Lindsey Graham Rejects Trump's Call to Force Obama to Testify in Russia Investigation

Senator Lindsey Graham has offered President Donald Trump a unique solution to his calls for Barack Obama to testify about the Russia investigation—why don't they both appear before Congress?

"To say we are living in unusual times is an understatement," Graham said in a statement Thursday emphasizing his disinclination toward calling on the former commander-in-chief to testify.

"I am greatly concerned about the precedent that would be set by calling a former president for oversight. No president is above the law. However, the presidency has executive privilege claims against other branches of government," Graham added.

The Republican from South Carolina and chairman of the Senate Judiciary Committee then invited both Trump and Obama to voluntarily voice their concerns to Congress, though he said he doubted how much good that would do.

"If nothing else it would make for great television," he said. "However, I have great doubts about whether it would be wise for the country."

Trump has repeatedly called on Congress to force Obama to testify over what he alleges —without evidence—was a conspiracy against his administration. Trump has called the purported scandal "worse than Watergate" but has declined to offer specifics when asked to explain the charges.

"If I were a Senator or Congressman, the first person I would call to testify about the biggest political crime and scandal in the history of the USA, by FAR, is former President Obama. He knew EVERYTHING," the president tweeted on Thursday.

"No more Mr. Nice Guy. No more talk!" he added, telling Graham to "just do it."

If I were a Senator or Congressman, the first person I would call to testify about the biggest political crime and scandal in the history of the USA, by FAR, is former President Obama. He knew EVERYTHING. Do it @LindseyGrahamSC, just do it. No more Mr. Nice Guy. No more talk!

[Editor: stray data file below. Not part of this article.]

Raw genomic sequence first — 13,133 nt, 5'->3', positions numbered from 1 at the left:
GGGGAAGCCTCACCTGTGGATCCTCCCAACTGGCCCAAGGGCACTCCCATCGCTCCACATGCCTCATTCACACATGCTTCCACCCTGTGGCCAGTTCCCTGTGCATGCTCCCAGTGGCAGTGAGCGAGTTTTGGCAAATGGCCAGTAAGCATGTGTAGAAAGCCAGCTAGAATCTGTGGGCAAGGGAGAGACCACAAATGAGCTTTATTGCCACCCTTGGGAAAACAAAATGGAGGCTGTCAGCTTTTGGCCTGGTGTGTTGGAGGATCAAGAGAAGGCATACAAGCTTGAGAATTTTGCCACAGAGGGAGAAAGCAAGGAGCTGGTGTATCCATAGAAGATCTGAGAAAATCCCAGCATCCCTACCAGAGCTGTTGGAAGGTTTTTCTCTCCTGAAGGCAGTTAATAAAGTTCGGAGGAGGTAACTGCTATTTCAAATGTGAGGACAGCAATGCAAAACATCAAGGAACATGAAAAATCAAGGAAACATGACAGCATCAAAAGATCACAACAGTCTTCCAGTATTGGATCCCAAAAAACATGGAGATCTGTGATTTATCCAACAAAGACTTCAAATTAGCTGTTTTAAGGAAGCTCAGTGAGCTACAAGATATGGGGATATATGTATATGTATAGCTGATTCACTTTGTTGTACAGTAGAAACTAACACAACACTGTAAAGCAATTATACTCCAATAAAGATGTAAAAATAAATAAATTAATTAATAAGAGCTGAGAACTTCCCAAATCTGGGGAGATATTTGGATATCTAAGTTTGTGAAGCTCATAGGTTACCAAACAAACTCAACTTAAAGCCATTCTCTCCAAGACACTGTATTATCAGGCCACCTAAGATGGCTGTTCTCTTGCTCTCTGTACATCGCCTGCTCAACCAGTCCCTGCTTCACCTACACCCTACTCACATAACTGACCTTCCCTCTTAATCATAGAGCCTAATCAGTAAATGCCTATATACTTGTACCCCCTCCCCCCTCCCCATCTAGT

— Donald J. Trump (@realDonaldTrump) May 14, 2020

While Graham has so far declined these requests, he said this week that he would summon several former Obama officials to appear before the Senate Judiciary Committee as part of an ongoing probe into the origins of the Russia investigation. Graham said his panel will have a hearing in the first week of June.

This week it was revealed that dozens of former Obama officials, including former Vice President Joe Biden, were involved in "unmasking" former national security adviser Michael Flynn from intelligence reports during the transition period between the two presidential administrations. Flynn pleaded guilty to lying to Congress about his communications with Russian officials but last week the Justice Department abruptly dropped the case against him.

Graham isn't the only one who disagrees with forcing Obama to testify. Trump's own Justice Department said in a published opinion last year that former presidents can't be compelled to testify before Congress.

"The Supreme Court has explicitly recognized this principle in the context of executive privilege," the department argued.

"The privilege must outlast the tenure of a particular President because, absent a guarantee of lasting confidentiality, 'a President could not expect to receive the full and frank submissions of facts and opinions upon which effective discharge of his duties depends,'" the department added.

donald trump obama testimony lindsey graham
President Donald Trump speaks to reporters on his way to Marine One on the South Lawn of the White House on May 14, 2020, in Washington, D.C. President Trump is traveling to Allentown, Pennsylvania to visit Owens & Minor, a medical equipment distributor. On Thursday, Trump repeated his calls for former President Barack Obama to testify before Congress about what Trump said was "the biggest political crime and scandal" in American history. Drew Angerer/Getty